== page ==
|AHFS/Drugs.com||International Drug Names|
|CompTox Dashboard (EPA)|
|Chemical and physical data|
|Molar mass||444.659 g·mol−1|
|3D model (JSmol)|
|(what is this?)|
Menatetrenone (INN), also known as MK-4, is one of the nine forms of vitamin K2.
MK-4 is produced via conversion of vitamin K1 in the body, in the testes, pancreas and arterial walls. While major questions still surround the biochemical pathway for the transformation of vitamin K1 to MK-4, studies demonstrate the conversion is not dependent on gut bacteria, occurring in germ-free rats and in parenterally-administered K1 in rats. Tissues that accumulate high amounts of MK-4 have a capacity to convert up to 90% of the available K1 into MK-4.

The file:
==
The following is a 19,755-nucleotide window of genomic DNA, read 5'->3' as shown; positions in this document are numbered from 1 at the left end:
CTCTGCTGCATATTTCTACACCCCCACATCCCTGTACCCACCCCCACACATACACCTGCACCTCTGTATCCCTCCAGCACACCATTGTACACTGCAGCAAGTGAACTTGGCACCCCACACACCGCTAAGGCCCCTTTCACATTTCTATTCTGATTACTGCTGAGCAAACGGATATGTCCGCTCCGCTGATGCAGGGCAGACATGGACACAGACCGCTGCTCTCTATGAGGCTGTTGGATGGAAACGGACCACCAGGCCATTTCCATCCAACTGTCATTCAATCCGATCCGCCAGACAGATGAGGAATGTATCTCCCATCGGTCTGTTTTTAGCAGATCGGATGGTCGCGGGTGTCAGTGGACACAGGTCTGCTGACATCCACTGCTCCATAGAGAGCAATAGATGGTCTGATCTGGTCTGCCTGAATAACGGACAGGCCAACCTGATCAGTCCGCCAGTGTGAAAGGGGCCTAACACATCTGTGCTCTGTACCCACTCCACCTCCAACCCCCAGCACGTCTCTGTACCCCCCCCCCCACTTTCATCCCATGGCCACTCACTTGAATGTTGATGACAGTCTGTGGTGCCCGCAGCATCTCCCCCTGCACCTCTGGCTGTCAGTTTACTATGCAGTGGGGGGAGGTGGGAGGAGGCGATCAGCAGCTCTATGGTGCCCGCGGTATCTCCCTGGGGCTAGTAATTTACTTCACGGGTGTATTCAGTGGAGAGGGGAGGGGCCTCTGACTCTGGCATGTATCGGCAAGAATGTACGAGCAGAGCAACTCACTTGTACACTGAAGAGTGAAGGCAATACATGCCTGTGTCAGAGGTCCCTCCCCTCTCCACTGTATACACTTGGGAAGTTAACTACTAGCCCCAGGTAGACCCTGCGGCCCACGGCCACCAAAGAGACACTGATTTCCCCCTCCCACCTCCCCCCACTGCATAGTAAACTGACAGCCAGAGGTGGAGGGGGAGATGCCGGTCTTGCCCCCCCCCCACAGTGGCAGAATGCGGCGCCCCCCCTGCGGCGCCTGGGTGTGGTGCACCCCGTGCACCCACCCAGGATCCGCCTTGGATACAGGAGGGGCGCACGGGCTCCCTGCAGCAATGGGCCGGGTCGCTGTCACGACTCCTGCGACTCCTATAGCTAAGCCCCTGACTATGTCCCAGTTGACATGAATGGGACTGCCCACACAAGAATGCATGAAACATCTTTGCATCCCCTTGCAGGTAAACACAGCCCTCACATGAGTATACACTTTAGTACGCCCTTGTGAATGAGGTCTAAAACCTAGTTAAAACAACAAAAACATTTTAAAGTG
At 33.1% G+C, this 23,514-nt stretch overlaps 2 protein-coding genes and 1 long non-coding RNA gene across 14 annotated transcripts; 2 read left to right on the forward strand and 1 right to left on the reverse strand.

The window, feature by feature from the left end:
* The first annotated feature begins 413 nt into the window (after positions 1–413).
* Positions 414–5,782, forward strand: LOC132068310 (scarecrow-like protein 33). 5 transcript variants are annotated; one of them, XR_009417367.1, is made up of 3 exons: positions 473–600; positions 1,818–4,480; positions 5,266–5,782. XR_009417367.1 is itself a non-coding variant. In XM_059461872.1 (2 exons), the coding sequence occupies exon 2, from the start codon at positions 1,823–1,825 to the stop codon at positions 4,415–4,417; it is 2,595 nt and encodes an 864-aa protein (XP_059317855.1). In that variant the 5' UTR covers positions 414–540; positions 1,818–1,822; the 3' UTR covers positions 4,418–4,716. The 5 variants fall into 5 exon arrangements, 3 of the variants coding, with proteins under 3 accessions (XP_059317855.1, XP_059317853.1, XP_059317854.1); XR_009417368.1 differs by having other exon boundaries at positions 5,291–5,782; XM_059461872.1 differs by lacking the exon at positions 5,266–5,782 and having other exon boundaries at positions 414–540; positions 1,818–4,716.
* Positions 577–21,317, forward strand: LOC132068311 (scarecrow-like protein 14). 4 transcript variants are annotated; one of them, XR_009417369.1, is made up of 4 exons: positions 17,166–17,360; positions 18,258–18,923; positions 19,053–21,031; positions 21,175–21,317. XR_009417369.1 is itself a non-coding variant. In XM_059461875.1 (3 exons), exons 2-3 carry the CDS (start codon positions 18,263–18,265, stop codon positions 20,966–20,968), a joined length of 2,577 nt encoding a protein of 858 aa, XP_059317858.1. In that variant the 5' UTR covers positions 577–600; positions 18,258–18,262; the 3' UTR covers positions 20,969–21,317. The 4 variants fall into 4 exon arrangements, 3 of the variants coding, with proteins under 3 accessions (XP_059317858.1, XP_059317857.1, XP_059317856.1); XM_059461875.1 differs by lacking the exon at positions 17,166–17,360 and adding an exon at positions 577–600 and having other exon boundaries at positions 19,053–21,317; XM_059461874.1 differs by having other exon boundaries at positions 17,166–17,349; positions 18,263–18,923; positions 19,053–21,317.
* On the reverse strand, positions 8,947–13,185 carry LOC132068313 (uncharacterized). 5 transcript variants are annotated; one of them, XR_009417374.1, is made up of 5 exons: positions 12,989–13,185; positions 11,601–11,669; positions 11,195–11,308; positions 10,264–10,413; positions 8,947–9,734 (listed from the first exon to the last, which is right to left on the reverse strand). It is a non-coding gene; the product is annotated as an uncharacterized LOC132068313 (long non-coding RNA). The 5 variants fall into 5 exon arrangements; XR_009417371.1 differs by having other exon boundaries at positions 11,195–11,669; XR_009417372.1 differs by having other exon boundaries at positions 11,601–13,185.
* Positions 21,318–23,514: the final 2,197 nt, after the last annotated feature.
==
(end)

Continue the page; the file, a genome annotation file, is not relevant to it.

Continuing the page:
Bioavailability studies have shown that small oral doses are not detected in the blood – for example 420 mcg of menatetrenone or less tested over minutes and hours are not detectable, and larger doses in the order of milligrams are required, unlike vitamin K2 MK-7 which is detectable in the blood in mcg doses. Furthermore, "administered daily doses of 15, 45, 90, and 135 mg revealed that 45 mg was the minimum effective dose for improving bone mass parameters evaluated by microdensitometry and/or single photon absorptiometry in postmenopausal women with osteoporosis".